While many people on Twitter used the images and tied them to Florence, Trump Jr. merely implied that this was fakery and designed to make his dad “look bad.” 

Cooper took umbrage to that, shading Trump Jr. by showing photos of him being an “outdoorsman” killing exotic wildlife but presuming he wasn’t in North Carolina helping in rescue efforts. 

>> Read more trending news 

Cooper then showed the 10-year-old video of himself in waist-deep water in a flooded area of Bridge City, Texas. He was demonstrating the various depths of water in a very small area. At one point, he even made fun of himself for doing this, but added that he didn’t want to be on the dry part of the road interfering with rescue operations. Cooper said he also wanted to show that water can go deep very quickly even just a few feet off a road, and many people die in hurricanes via drowning.

Cooper noted that his camera crew has to shoot on dry spots to keep the equipment from getting wet. And the tech person in the photo? He died last year, Cooper said. 

Heinz brings Mayochup to the US; Twitter vote for debut city

Americans will soon be able to try Heinz’s latest creation -- Mayochup.

The ketchup company introduced the combination in Arab Gulf states earlier this year, but after being prodded to bring the product to U.S. store shelves, the company has decided to give its customers what they want and bring it to America.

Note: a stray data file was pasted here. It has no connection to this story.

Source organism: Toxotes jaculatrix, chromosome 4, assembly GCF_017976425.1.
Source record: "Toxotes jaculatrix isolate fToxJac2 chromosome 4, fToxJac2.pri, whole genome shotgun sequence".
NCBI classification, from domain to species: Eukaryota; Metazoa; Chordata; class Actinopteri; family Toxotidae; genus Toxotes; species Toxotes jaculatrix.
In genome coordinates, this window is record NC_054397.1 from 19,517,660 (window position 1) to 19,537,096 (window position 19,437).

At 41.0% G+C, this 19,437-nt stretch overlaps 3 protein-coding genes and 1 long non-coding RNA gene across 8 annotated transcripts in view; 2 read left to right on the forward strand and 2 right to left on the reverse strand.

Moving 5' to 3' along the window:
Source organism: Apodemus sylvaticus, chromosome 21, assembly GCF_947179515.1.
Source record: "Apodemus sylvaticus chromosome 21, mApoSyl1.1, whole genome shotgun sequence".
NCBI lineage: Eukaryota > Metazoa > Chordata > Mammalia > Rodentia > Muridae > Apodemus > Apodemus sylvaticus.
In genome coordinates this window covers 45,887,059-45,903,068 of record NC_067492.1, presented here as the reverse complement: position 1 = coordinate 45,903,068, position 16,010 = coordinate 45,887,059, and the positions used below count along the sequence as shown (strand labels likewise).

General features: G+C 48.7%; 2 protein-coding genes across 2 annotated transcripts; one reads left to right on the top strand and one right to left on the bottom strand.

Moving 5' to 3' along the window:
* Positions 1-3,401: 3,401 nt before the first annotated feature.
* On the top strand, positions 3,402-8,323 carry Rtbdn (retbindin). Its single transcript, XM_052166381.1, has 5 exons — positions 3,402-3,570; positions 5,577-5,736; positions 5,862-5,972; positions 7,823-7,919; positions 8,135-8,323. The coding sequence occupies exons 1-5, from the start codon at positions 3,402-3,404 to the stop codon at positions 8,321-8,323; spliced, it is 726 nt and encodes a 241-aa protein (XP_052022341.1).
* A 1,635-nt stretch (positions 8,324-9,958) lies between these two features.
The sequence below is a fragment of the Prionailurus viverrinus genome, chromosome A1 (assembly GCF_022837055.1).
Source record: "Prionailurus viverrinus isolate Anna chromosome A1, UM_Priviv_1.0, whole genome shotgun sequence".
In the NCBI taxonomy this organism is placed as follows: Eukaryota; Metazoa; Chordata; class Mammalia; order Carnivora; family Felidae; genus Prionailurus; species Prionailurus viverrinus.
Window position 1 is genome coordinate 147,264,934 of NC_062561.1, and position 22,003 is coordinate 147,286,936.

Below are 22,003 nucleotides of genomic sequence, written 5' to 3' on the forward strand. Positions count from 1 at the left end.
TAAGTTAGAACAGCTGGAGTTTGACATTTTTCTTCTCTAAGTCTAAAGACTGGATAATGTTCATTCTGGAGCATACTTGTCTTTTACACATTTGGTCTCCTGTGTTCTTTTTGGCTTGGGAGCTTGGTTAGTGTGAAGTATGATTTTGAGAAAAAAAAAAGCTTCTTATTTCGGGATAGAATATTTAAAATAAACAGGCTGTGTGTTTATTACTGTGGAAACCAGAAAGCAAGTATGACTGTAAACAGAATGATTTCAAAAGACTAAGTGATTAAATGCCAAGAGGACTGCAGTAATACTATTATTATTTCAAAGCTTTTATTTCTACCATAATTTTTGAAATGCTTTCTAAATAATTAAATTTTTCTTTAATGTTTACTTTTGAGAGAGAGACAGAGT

All it took was a half million votes in favor (or is it flavor?) to bring the ketchup/mayo hybrid to the U.S., Esquire reported.

But the question looms, what city should be able to get the first official taste?

Heinz is running a poll on its Twitter page to find out. But the clock is ticking. Votes via hashtag end at 11:59 p.m. CST Tuesday.

>> Read more trending news 

>>Read: Heinz introduces Mayochup, mayonnaise-ketchup combo, so when will you be able to find it?

“After seeing the unprecedented passion surrounding this product, including the nearly one million votes on social media and 500,000 votes in favor of bringing it stateside, launching Mayochup in the U.S. was a no-brainer,” Nicole Kulwicki, director of marketing at Heinz, told the “Today” show in a statement.